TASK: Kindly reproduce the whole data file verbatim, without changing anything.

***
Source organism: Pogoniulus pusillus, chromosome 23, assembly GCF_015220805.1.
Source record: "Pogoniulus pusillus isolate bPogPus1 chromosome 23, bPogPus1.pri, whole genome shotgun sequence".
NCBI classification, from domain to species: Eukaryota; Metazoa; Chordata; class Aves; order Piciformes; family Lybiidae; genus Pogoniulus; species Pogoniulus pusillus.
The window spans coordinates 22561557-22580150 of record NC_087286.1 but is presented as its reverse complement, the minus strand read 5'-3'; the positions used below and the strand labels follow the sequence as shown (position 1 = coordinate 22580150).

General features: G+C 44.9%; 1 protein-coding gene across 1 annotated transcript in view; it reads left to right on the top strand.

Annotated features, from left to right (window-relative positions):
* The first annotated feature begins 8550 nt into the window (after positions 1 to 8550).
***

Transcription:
Source organism: Pogoniulus pusillus, chromosome 23, assembly GCF_015220805.1.
Source record: "Pogoniulus pusillus isolate bPogPus1 chromosome 23, bPogPus1.pri, whole genome shotgun sequence".
NCBI classification, from domain to species: Eukaryota; Metazoa; Chordata; class Aves; order Piciformes; family Lybiidae; genus Pogoniulus; species Pogoniulus pusillus.
The window spans coordinates 22561557-22580150 of record NC_087286.1 but is presented as its reverse complement, the minus strand read 5'-3'; the positions used below and the strand labels follow the sequence as shown (position 1 = coordinate 22580150).

General features: G+C 44.9%; 1 protein-coding gene across 1 annotated transcript in view; it reads left to right on the top strand.

Annotated features, from left to right (window-relative positions):
* The first annotated feature begins 8550 nt into the window (after positions 1 to 8550).